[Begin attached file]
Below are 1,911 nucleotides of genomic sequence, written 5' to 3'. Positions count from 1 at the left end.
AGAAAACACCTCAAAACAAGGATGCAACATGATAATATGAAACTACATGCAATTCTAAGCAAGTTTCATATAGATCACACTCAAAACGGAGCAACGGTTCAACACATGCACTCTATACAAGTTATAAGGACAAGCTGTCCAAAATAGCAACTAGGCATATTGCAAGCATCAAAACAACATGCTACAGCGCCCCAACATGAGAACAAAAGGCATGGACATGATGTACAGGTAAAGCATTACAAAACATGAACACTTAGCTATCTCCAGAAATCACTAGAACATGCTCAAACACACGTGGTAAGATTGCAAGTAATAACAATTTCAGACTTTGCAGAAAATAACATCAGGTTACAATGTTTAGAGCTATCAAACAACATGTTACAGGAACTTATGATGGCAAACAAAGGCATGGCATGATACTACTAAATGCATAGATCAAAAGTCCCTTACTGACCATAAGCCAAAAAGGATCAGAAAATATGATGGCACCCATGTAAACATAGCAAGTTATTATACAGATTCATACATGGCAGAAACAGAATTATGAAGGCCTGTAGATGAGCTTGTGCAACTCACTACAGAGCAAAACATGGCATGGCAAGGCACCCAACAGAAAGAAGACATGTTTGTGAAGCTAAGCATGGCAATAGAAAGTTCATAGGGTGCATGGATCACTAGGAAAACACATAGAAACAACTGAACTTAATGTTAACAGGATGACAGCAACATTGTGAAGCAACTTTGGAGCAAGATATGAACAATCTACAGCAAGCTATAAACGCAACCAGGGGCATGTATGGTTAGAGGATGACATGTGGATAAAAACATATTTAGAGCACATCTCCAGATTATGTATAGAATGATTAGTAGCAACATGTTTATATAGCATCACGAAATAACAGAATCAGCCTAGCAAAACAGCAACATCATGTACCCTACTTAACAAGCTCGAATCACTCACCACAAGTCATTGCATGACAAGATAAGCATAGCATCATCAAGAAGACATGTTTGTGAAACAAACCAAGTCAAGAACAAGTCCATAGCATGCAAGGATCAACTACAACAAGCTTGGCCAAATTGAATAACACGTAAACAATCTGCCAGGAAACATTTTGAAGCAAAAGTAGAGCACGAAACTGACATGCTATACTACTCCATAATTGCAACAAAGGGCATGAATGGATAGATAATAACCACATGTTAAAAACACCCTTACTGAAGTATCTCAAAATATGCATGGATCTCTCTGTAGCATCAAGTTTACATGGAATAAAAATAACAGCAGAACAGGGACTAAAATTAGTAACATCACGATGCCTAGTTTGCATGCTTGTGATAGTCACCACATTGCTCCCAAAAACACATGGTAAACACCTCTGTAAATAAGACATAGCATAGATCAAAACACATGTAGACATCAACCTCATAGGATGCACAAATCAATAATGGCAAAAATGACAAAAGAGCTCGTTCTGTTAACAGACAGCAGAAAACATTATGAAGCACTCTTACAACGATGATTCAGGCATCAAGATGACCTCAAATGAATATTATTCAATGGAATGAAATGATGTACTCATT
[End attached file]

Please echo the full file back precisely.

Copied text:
Below are 1,911 nucleotides of genomic sequence, written 5' to 3'. Positions count from 1 at the left end.
AGAAAACACCTCAAAACAAGGATGCAACATGATAATATGAAACTACATGCAATTCTAAGCAAGTTTCATATAGATCACACTCAAAACGGAGCAACGGTTCAACACATGCACTCTATACAAGTTATAAGGACAAGCTGTCCAAAATAGCAACTAGGCATATTGCAAGCATCAAAACAACATGCTACAGCGCCCCAACATGAGAACAAAAGGCATGGACATGATGTACAGGTAAAGCATTACAAAACATGAACACTTAGCTATCTCCAGAAATCACTAGAACATGCTCAAACACACGTGGTAAGATTGCAAGTAATAACAATTTCAGACTTTGCAGAAAATAACATCAGGTTACAATGTTTAGAGCTATCAAACAACATGTTACAGGAACTTATGATGGCAAACAAAGGCATGGCATGATACTACTAAATGCATAGATCAAAAGTCCCTTACTGACCATAAGCCAAAAAGGATCAGAAAATATGATGGCACCCATGTAAACATAGCAAGTTATTATACAGATTCATACATGGCAGAAACAGAATTATGAAGGCCTGTAGATGAGCTTGTGCAACTCACTACAGAGCAAAACATGGCATGGCAAGGCACCCAACAGAAAGAAGACATGTTTGTGAAGCTAAGCATGGCAATAGAAAGTTCATAGGGTGCATGGATCACTAGGAAAACACATAGAAACAACTGAACTTAATGTTAACAGGATGACAGCAACATTGTGAAGCAACTTTGGAGCAAGATATGAACAATCTACAGCAAGCTATAAACGCAACCAGGGGCATGTATGGTTAGAGGATGACATGTGGATAAAAACATATTTAGAGCACATCTCCAGATTATGTATAGAATGATTAGTAGCAACATGTTTATATAGCATCACGAAATAACAGAATCAGCCTAGCAAAACAGCAACATCATGTACCCTACTTAACAAGCTCGAATCACTCACCACAAGTCATTGCATGACAAGATAAGCATAGCATCATCAAGAAGACATGTTTGTGAAACAAACCAAGTCAAGAACAAGTCCATAGCATGCAAGGATCAACTACAACAAGCTTGGCCAAATTGAATAACACGTAAACAATCTGCCAGGAAACATTTTGAAGCAAAAGTAGAGCACGAAACTGACATGCTATACTACTCCATAATTGCAACAAAGGGCATGAATGGATAGATAATAACCACATGTTAAAAACACCCTTACTGAAGTATCTCAAAATATGCATGGATCTCTCTGTAGCATCAAGTTTACATGGAATAAAAATAACAGCAGAACAGGGACTAAAATTAGTAACATCACGATGCCTAGTTTGCATGCTTGTGATAGTCACCACATTGCTCCCAAAAACACATGGTAAACACCTCTGTAAATAAGACATAGCATAGATCAAAACACATGTAGACATCAACCTCATAGGATGCACAAATCAATAATGGCAAAAATGACAAAAGAGCTCGTTCTGTTAACAGACAGCAGAAAACATTATGAAGCACTCTTACAACGATGATTCAGGCATCAAGATGACCTCAAATGAATATTATTCAATGGAATGAAATGATGTACTCATT